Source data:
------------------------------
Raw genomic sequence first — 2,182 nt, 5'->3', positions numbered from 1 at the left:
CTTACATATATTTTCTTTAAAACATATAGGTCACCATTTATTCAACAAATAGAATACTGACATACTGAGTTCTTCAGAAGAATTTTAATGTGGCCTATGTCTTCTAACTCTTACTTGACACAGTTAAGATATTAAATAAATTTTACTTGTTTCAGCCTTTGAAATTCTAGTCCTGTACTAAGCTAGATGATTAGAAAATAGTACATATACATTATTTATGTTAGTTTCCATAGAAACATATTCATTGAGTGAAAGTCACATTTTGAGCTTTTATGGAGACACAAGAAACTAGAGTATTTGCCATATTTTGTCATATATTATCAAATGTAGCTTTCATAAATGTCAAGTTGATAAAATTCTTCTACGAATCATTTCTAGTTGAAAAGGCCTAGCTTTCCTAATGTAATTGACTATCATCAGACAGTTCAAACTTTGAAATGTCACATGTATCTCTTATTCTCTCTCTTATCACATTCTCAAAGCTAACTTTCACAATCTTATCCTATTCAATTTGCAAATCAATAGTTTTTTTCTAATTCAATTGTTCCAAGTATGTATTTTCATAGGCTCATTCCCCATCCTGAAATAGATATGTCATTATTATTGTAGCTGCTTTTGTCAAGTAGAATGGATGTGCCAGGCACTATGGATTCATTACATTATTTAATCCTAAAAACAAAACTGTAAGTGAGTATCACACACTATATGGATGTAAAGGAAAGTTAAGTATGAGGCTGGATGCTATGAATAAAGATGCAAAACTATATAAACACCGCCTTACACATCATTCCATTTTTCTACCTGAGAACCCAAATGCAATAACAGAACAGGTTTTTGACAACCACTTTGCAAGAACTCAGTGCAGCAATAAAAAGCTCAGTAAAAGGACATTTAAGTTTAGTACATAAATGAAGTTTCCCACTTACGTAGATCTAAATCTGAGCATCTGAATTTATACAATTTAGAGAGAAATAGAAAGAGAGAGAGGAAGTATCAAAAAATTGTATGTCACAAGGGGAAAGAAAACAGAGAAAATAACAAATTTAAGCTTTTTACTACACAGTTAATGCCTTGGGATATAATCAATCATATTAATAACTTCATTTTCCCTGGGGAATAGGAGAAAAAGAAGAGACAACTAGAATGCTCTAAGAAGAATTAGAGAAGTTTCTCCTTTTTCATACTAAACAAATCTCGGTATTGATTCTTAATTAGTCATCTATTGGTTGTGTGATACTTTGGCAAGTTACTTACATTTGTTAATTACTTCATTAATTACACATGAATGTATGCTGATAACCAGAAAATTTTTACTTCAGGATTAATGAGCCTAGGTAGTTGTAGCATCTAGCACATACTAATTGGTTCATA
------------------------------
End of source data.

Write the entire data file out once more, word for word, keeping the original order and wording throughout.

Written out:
Raw genomic sequence first — 2,182 nt, 5'->3', positions numbered from 1 at the left:
CTTACATATATTTTCTTTAAAACATATAGGTCACCATTTATTCAACAAATAGAATACTGACATACTGAGTTCTTCAGAAGAATTTTAATGTGGCCTATGTCTTCTAACTCTTACTTGACACAGTTAAGATATTAAATAAATTTTACTTGTTTCAGCCTTTGAAATTCTAGTCCTGTACTAAGCTAGATGATTAGAAAATAGTACATATACATTATTTATGTTAGTTTCCATAGAAACATATTCATTGAGTGAAAGTCACATTTTGAGCTTTTATGGAGACACAAGAAACTAGAGTATTTGCCATATTTTGTCATATATTATCAAATGTAGCTTTCATAAATGTCAAGTTGATAAAATTCTTCTACGAATCATTTCTAGTTGAAAAGGCCTAGCTTTCCTAATGTAATTGACTATCATCAGACAGTTCAAACTTTGAAATGTCACATGTATCTCTTATTCTCTCTCTTATCACATTCTCAAAGCTAACTTTCACAATCTTATCCTATTCAATTTGCAAATCAATAGTTTTTTTCTAATTCAATTGTTCCAAGTATGTATTTTCATAGGCTCATTCCCCATCCTGAAATAGATATGTCATTATTATTGTAGCTGCTTTTGTCAAGTAGAATGGATGTGCCAGGCACTATGGATTCATTACATTATTTAATCCTAAAAACAAAACTGTAAGTGAGTATCACACACTATATGGATGTAAAGGAAAGTTAAGTATGAGGCTGGATGCTATGAATAAAGATGCAAAACTATATAAACACCGCCTTACACATCATTCCATTTTTCTACCTGAGAACCCAAATGCAATAACAGAACAGGTTTTTGACAACCACTTTGCAAGAACTCAGTGCAGCAATAAAAAGCTCAGTAAAAGGACATTTAAGTTTAGTACATAAATGAAGTTTCCCACTTACGTAGATCTAAATCTGAGCATCTGAATTTATACAATTTAGAGAGAAATAGAAAGAGAGAGAGGAAGTATCAAAAAATTGTATGTCACAAGGGGAAAGAAAACAGAGAAAATAACAAATTTAAGCTTTTTACTACACAGTTAATGCCTTGGGATATAATCAATCATATTAATAACTTCATTTTCCCTGGGGAATAGGAGAAAAAGAAGAGACAACTAGAATGCTCTAAGAAGAATTAGAGAAGTTTCTCCTTTTTCATACTAAACAAATCTCGGTATTGATTCTTAATTAGTCATCTATTGGTTGTGTGATACTTTGGCAAGTTACTTACATTTGTTAATTACTTCATTAATTACACATGAATGTATGCTGATAACCAGAAAATTTTTACTTCAGGATTAATGAGCCTAGGTAGTTGTAGCATCTAGCACATACTAATTGGTTCATA